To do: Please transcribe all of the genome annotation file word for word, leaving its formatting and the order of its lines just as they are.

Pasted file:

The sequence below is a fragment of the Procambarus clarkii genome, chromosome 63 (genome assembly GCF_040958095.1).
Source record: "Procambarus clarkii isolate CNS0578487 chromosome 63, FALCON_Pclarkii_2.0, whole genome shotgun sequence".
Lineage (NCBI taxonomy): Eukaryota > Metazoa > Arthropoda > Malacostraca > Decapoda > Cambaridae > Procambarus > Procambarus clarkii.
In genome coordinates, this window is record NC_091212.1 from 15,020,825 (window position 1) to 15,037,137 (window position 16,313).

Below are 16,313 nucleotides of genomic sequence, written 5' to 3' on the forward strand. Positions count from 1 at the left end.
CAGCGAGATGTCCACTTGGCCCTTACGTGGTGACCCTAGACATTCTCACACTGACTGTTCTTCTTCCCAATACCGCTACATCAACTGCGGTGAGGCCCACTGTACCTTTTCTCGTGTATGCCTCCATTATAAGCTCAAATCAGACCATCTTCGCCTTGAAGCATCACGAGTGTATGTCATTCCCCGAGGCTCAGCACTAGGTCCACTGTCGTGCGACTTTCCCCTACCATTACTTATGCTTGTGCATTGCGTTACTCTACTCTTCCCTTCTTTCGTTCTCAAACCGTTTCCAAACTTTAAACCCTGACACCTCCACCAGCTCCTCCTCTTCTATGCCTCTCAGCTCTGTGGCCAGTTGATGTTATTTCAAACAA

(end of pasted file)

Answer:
The sequence below is a fragment of the Procambarus clarkii genome, chromosome 63 (genome assembly GCF_040958095.1).
Source record: "Procambarus clarkii isolate CNS0578487 chromosome 63, FALCON_Pclarkii_2.0, whole genome shotgun sequence".
Lineage (NCBI taxonomy): Eukaryota > Metazoa > Arthropoda > Malacostraca > Decapoda > Cambaridae > Procambarus > Procambarus clarkii.
In genome coordinates, this window is record NC_091212.1 from 15,020,825 (window position 1) to 15,037,137 (window position 16,313).

Below are 16,313 nucleotides of genomic sequence, written 5' to 3' on the forward strand. Positions count from 1 at the left end.
CAGCGAGATGTCCACTTGGCCCTTACGTGGTGACCCTAGACATTCTCACACTGACTGTTCTTCTTCCCAATACCGCTACATCAACTGCGGTGAGGCCCACTGTACCTTTTCTCGTGTATGCCTCCATTATAAGCTCAAATCAGACCATCTTCGCCTTGAAGCATCACGAGTGTATGTCATTCCCCGAGGCTCAGCACTAGGTCCACTGTCGTGCGACTTTCCCCTACCATTACTTATGCTTGTGCATTGCGTTACTCTACTCTTCCCTTCTTTCGTTCTCAAACCGTTTCCAAACTTTAAACCCTGACACCTCCACCAGCTCCTCCTCTTCTATGCCTCTCAGCTCTGTGGCCAGTTGATGTTATTTCAAACAA